Local antibiotics in primary hip and knee arthroplasty: a systematic review and meta-analysis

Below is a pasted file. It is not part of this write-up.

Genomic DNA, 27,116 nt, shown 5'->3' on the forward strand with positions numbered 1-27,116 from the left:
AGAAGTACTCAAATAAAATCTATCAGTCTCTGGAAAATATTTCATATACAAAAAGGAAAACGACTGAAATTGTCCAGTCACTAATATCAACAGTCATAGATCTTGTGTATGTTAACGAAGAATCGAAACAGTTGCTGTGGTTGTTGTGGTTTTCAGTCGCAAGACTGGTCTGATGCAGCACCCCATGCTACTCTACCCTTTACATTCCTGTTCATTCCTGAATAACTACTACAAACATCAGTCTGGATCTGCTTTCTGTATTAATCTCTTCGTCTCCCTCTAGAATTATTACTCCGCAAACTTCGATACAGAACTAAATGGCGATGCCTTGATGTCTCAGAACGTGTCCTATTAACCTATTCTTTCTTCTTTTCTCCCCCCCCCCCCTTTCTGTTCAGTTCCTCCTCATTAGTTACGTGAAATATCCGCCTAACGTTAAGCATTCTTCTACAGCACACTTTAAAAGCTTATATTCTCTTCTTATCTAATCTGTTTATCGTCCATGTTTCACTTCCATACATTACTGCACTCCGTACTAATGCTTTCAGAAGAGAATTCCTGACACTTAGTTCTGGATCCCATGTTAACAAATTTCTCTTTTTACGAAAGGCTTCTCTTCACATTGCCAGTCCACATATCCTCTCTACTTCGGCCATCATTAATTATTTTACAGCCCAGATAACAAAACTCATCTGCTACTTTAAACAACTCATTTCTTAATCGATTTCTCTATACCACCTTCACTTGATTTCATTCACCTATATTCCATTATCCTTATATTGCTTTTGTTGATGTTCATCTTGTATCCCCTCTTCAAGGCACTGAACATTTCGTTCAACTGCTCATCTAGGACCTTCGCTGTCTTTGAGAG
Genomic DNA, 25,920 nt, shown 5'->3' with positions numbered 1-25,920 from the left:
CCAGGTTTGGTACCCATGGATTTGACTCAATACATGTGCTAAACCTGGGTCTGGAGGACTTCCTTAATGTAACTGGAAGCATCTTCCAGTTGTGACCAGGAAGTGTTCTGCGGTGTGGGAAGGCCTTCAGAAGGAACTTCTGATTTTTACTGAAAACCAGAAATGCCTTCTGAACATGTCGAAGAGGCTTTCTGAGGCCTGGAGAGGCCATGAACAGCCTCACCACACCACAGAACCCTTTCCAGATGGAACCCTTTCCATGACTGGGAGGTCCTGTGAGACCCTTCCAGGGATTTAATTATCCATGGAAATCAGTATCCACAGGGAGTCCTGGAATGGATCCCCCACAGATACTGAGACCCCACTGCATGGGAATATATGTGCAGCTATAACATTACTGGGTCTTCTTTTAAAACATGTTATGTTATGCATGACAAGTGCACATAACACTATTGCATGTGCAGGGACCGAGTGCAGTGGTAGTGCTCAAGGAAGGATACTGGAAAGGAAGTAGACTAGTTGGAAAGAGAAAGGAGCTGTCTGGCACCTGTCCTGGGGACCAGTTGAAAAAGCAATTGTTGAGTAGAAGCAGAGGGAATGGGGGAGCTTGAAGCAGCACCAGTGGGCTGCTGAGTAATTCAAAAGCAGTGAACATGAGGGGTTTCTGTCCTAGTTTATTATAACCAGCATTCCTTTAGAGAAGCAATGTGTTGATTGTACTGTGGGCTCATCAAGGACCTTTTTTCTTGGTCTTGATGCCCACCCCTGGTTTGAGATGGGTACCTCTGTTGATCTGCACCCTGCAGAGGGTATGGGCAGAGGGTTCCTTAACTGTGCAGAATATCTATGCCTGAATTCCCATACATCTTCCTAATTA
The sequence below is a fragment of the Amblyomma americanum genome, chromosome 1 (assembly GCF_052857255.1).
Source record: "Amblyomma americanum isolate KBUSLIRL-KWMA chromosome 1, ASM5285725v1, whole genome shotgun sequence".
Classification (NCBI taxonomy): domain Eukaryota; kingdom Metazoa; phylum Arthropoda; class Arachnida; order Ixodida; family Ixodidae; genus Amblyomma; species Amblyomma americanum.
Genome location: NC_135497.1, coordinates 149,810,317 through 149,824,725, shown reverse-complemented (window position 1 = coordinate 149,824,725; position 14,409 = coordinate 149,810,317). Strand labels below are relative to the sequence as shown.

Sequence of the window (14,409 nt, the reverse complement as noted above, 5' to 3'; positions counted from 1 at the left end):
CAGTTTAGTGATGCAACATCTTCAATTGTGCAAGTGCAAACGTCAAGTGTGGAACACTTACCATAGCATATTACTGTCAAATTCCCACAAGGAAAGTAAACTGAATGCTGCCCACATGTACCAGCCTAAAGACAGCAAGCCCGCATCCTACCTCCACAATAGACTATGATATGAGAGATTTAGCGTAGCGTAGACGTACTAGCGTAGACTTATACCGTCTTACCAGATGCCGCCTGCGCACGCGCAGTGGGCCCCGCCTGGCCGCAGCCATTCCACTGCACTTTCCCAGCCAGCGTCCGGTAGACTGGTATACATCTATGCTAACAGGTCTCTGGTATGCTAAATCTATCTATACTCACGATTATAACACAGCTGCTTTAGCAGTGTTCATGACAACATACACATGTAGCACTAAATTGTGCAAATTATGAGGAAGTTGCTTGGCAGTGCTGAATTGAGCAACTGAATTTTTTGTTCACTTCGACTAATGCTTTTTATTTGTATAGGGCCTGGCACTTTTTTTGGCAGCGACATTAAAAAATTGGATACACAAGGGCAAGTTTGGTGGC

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BACKGROUND: Infection is a truly devastating complication of total joint arthroplasty, causing most patients to undergo a revision surgery, and to bear significant psychological and financial burden. The purpose of this study is to systematically evaluate the literature to determine the efficacy and complication profile of local antibiotic application in primary total joint arthroplasty. METHODS: All studies of primary total joint arthroplasty which assessed local antibiotics in any form other than antibiotic-impregnated cement as an intervention were included. Studies that reported at least one outcome related to infection and were available in full text in English were eligible for inclusion. Studies which included both primary and revision cases but did not report the stratified data for each type of surgery and studies on fracture populations were excluded. RESULTS: A total of 9 studies involving 3,714 cases were included. The pooled deep infection rate was 1.6% in the intervention groups and 3.5% in the control groups. Meta-analysis revealed a RR of 0.53 (95%CI: 0.35-0.79, p = 0.002) with no heterogeneity (I2 = 0%) for infection in the intervention groups. Meta-analysis revealed a non-significant reduction in superficial infection rates in the intervention groups; however, there was a significant increase in aseptic wound complications in the intervention groups. CONCLUSION: Local antibiotic application results in a moderate reduction in deep infection rates in primary total joint arthroplasty, with no significant impact on superficial infection rates. However, local antibiotic application may be associated with a moderate increase in aseptic wound complications.
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